John Mearsheimer outlines what he regrets is the likely future for Israel/Palestine if we do not get a new peace deal under this president:
The story I will tell is straightforward. Contrary to the wishes of the Obama administration and most Americans -- to include many American Jews -- Israel is not going to allow the Palestinians to have a viable state of their own in Gaza and the West Bank. Regrettably, the two-state solution is now a fantasy. Instead, those territories will be incorporated into a "Greater Israel," which will be an apartheid state bearing a marked resemblance to white-ruled South Africa. Nevertheless, a Jewish apartheid state is not politically viable over the long term. In the end, it will become a democratic bi-national state, whose politics will be dominated by its Palestinian citizens. In other words, it will cease being a Jewish state, which will mean the end of the Zionist dream.
It makes for a depressingly convincing read. The Palestinians remain too divided to deliver much in the time period necessary (soon); the Israeli government, whatever it says, is obviously committed to controlling all of the West Bank and all of Jerusalem indefinitely; the US Congress does what AIPAC tells it to and will prevent any aid or loan guarantee pressure on Israel; a huge Christianist Zionist population in America wants Greater Israel almost as much as the settlers themselves (see: Palin, S. and Scheuneman, R.); liberal American Jews have finessed the anguished position of being against settlements but against any serious attempt to stop them; and by now, the settlements themselves are so entrenched it might take something close to an Israeli civil war or mutiny in the IDF to remove them.
So given that there's no real way to stop the emergence of a de facto apartheid state, and assuming that Israel will not engage in massive ethnic cleansing, what will happen in the future? Mearsheimer:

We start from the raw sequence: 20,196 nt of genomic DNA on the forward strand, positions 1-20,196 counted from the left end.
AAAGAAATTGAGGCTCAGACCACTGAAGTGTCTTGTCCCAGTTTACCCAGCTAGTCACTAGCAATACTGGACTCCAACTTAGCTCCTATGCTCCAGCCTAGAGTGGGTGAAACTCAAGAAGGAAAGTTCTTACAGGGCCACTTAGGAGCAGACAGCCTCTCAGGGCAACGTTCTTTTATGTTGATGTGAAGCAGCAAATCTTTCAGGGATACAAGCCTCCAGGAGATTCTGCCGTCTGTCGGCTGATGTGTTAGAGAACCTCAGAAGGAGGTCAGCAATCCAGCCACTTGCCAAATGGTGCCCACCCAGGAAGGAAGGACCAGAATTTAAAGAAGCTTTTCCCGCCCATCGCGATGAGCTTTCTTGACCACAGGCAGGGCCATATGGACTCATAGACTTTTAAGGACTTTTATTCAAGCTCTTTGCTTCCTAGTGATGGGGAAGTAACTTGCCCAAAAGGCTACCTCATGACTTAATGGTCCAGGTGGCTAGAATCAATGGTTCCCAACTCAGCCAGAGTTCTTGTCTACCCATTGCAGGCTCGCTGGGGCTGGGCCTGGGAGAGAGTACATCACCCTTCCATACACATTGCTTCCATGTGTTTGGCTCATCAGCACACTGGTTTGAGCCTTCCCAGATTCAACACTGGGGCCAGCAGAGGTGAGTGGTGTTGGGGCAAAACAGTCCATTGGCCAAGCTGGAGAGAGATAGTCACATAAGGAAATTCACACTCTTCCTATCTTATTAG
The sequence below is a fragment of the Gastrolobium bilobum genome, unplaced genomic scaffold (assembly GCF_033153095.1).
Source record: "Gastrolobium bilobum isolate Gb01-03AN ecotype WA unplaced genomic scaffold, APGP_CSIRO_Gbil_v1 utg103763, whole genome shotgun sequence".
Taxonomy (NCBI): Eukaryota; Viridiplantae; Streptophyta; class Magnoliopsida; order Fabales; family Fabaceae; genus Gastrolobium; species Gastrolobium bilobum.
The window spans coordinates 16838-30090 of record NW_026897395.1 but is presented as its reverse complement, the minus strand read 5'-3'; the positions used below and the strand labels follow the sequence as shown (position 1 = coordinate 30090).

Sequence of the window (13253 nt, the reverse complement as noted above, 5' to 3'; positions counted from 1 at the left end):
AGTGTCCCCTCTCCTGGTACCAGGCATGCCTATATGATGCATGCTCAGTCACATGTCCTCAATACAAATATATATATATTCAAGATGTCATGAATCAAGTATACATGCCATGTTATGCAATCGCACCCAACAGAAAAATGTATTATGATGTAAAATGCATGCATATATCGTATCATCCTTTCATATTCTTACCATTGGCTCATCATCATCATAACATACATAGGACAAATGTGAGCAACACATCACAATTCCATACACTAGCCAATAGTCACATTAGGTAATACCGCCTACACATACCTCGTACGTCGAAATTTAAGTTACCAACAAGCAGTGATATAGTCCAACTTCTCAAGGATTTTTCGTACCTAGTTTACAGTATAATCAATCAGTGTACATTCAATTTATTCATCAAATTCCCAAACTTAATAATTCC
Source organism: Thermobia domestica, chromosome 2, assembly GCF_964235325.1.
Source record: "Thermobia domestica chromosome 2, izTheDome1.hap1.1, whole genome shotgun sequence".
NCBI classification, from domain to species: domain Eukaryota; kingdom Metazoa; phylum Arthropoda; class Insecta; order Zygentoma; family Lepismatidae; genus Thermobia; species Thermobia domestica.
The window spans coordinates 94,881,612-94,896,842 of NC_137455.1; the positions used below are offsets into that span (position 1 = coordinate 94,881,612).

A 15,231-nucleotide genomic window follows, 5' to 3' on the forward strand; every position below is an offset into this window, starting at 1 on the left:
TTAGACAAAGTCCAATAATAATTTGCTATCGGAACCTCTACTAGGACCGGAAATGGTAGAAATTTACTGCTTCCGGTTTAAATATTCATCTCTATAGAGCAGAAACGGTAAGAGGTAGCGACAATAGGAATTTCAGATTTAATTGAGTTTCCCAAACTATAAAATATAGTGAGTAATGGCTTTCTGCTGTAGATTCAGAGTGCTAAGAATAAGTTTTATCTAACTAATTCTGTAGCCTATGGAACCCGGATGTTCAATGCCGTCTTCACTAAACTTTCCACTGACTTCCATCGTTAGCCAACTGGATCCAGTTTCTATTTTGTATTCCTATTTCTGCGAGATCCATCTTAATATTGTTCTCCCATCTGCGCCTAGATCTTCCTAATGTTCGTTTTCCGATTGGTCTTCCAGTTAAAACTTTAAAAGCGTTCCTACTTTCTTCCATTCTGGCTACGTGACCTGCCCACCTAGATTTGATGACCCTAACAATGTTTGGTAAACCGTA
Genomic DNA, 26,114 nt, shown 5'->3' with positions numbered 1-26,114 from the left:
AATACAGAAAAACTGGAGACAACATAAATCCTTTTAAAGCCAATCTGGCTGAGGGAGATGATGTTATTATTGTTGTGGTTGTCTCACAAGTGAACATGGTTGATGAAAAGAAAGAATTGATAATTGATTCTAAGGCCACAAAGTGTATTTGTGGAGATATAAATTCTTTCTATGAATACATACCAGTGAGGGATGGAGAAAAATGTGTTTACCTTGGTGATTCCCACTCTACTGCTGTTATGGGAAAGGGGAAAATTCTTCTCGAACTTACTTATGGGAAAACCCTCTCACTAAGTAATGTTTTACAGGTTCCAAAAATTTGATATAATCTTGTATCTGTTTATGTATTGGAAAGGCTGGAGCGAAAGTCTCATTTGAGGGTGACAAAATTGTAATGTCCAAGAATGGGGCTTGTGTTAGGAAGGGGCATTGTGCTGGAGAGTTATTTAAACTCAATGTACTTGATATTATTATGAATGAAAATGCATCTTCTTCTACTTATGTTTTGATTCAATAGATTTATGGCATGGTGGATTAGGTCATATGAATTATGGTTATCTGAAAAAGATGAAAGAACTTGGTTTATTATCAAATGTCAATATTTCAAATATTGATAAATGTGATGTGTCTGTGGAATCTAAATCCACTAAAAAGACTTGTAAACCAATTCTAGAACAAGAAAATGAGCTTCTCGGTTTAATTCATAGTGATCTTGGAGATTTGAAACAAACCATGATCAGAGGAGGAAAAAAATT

The critical question is: what will happen to those Jews who comprise the great ambivalent middle once it is clear to them that Israel is a full-fledged apartheid state and that facts on the ground have made a two-state solution impossible? Will they side with the new Afrikaners and defend apartheid Israel, or will they ally with the righteous Jews and call for making Greater Israel a true democracy? Or will they sit silently on the sidelines?
I believe that most of the Jews in the great ambivalent middle will not defend apartheid Israel but will either keep quiet or side with the righteous Jews against the new Afrikaners, who will become increasingly marginalized over time. And once that happens, the lobby will be unable to provide cover for Israel's racist policies toward the Palestinians in the way it has in the past.
At that point, with the Likudnik right marginalized, and the ambivalent middle increasingly distressed by a more clearly apartheid system, what will happen? Mearsheimer sees a bi-national democracy achieved through Palestinians winning the international argument that a non-Jewish Israel is preferable to an apartheid Israel. He urges non-violence in such a situation.
This is where he loses me. I suspect he is being far too sanguine about the possibilities of a mature, non-violent Palestinian movement that uses its democratic majority for fruitful and non-violent and non-anti-Semitic ends. But I also suspect that his analysis of the Israeli government and the pro-Israel lobby in Washington is accurate: Israel will gladly sleepwalk into international pariahdom (which will only confirm its rectitude for Podhoretz et al.), become a prison for a majority of its population, lose its soul in the brutality such a state would necessitate and see large flights of secular Jews from its population and an increase in religious fanaticism among those who remain.
One wonders if it isn't already too late to prevent this. But those who want Israel to survive and prosper as a Jewish state must surely hope so. I suspect that the only major political "ism" of the nineteenth century to survive intact in the twenty-first is in grave danger of dying.
Israel's only hope is Obama. But when he holds the mirror up to them, it cracks.
(Photo: a young religious settler on the West Bank. By Uriel Sinai/Getty.)
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